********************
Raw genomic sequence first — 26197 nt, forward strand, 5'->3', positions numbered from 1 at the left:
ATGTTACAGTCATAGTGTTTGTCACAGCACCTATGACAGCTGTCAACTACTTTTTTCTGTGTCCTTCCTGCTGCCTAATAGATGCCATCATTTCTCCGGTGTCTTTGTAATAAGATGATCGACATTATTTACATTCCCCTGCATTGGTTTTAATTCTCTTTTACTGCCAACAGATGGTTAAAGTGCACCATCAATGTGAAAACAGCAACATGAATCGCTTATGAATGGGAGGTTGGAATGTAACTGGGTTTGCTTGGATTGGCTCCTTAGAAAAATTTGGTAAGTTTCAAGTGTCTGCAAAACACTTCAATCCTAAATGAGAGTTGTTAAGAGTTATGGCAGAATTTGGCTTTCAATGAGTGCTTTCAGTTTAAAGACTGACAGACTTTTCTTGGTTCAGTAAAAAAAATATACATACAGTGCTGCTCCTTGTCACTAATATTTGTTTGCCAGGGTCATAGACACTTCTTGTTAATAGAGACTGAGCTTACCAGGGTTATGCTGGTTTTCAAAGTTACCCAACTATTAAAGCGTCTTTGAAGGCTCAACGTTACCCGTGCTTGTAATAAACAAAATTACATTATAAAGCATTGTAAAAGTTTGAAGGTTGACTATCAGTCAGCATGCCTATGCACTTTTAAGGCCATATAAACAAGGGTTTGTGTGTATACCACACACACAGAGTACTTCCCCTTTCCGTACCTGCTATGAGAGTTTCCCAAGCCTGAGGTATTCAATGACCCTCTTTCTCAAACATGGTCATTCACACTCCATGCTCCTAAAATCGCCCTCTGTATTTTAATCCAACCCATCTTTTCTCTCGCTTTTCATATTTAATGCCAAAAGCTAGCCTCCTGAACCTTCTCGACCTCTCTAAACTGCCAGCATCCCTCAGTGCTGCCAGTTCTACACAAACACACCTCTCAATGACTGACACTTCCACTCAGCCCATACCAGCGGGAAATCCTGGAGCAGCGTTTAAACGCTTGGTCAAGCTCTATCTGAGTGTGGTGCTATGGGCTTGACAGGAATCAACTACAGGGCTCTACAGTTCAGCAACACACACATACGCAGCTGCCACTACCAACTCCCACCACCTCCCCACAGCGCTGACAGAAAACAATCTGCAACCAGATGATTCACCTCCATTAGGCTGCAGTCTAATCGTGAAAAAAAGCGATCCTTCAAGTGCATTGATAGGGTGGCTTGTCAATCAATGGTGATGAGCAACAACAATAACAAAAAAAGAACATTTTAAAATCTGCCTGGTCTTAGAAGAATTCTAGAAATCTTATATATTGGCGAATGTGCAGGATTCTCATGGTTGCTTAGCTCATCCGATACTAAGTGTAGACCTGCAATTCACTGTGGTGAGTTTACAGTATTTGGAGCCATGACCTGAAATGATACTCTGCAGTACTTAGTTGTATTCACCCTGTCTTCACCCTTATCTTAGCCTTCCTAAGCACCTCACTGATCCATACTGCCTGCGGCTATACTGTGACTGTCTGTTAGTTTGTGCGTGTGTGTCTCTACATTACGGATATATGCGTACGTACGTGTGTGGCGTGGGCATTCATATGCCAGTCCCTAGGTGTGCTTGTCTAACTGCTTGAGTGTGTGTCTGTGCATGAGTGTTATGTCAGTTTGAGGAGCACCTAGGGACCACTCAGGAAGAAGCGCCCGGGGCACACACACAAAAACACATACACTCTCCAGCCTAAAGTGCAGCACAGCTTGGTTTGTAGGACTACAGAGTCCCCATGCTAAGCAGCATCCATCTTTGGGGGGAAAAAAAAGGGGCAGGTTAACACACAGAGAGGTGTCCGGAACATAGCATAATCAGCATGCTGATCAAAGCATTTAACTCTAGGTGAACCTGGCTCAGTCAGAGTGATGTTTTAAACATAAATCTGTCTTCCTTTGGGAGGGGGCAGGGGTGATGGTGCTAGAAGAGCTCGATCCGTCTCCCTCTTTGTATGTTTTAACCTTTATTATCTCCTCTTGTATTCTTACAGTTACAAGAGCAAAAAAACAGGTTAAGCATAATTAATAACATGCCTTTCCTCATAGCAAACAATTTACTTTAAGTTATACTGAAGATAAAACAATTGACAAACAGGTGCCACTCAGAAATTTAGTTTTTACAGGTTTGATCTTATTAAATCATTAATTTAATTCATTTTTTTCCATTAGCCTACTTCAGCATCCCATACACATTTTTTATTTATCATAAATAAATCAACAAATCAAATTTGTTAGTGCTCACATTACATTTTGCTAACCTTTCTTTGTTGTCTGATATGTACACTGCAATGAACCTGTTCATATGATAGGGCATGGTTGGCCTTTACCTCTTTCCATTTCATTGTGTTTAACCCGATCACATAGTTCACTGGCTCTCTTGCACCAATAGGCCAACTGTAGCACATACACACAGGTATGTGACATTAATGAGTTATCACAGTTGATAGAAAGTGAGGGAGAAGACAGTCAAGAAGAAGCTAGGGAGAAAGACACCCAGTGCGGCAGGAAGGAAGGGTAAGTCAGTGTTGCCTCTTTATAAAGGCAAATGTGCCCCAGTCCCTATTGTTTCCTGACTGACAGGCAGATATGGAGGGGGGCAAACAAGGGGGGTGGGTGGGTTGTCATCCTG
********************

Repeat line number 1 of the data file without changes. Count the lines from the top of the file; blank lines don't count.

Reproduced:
Raw genomic sequence first — 26197 nt, forward strand, 5'->3', positions numbered from 1 at the left: